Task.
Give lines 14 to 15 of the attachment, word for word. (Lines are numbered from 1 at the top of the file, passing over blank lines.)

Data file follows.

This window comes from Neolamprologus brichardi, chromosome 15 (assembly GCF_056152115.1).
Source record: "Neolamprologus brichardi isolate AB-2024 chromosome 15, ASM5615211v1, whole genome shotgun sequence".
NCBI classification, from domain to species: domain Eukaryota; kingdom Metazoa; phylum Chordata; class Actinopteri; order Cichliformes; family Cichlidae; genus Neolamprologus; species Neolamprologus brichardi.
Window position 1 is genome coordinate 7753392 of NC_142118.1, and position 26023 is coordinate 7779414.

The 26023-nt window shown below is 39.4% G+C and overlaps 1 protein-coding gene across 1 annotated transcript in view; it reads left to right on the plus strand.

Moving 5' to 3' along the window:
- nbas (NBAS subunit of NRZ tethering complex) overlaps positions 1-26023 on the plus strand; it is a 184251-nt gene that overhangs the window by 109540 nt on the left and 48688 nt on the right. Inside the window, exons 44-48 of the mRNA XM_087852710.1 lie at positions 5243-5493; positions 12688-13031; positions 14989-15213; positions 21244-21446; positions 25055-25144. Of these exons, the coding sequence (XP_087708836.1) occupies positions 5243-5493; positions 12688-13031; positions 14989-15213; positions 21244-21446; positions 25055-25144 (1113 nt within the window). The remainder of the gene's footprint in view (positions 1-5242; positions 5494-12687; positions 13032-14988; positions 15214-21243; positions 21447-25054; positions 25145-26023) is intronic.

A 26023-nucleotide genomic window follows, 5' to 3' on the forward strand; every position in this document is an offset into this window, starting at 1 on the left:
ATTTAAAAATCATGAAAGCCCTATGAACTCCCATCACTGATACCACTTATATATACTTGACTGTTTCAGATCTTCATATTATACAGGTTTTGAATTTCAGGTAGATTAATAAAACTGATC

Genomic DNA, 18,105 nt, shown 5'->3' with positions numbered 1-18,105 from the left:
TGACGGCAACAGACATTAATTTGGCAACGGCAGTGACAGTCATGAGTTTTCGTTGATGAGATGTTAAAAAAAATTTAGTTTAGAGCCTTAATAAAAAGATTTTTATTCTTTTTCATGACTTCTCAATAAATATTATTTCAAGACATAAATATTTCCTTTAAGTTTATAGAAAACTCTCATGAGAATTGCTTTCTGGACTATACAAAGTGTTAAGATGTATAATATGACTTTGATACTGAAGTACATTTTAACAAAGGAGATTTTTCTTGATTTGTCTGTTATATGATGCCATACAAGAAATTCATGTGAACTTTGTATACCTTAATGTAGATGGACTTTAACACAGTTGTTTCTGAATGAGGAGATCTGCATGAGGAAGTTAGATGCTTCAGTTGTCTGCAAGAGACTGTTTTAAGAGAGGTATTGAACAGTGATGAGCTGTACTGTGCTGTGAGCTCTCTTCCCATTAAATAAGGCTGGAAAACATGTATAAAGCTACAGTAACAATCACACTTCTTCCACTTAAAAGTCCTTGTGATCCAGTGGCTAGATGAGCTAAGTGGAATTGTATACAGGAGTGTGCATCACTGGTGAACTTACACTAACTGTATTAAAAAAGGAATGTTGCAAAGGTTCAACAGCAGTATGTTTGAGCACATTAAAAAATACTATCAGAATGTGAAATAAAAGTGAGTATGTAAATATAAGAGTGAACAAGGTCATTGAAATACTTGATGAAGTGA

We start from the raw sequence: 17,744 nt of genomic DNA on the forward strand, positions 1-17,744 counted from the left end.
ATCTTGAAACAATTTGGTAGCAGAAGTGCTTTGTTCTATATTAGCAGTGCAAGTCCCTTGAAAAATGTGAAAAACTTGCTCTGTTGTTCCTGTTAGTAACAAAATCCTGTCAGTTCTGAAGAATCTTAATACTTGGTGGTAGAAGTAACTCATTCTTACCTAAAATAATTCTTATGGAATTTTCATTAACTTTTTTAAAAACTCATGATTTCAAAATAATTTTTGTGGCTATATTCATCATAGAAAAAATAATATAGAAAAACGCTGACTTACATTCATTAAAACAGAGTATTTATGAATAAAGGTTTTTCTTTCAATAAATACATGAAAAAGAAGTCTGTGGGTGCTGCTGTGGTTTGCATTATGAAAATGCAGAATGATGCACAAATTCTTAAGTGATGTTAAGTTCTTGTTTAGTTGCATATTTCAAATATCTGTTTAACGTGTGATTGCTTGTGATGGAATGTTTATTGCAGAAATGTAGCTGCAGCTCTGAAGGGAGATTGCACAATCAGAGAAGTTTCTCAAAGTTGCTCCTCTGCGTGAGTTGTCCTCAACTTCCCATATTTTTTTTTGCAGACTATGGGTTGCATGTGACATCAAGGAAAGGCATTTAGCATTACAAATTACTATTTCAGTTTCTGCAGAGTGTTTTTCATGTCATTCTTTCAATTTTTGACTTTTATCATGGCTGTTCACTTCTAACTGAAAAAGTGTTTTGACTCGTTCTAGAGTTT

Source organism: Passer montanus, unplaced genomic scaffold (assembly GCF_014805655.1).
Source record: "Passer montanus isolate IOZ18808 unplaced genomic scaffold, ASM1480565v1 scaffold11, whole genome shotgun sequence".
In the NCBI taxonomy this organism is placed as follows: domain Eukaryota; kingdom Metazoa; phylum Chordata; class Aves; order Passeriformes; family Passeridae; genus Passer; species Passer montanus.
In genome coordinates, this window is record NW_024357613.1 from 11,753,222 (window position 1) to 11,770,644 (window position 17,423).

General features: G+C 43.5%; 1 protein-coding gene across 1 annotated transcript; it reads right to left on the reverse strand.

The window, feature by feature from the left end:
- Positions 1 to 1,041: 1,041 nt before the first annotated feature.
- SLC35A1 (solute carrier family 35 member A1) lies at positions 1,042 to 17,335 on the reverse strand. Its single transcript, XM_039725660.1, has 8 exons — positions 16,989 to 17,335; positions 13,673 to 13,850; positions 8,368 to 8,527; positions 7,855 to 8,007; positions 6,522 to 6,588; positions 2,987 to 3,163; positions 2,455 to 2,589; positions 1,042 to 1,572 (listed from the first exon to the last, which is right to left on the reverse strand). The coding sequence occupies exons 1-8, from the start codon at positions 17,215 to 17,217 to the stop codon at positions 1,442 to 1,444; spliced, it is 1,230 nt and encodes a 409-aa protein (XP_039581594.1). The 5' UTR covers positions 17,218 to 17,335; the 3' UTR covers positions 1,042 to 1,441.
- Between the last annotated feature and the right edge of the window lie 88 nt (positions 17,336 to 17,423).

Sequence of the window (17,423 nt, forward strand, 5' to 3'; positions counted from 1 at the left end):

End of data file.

Source organism: Passer montanus, unplaced genomic scaffold (assembly GCF_014805655.1).
Source record: "Passer montanus isolate IOZ18808 unplaced genomic scaffold, ASM1480565v1 scaffold11, whole genome shotgun sequence".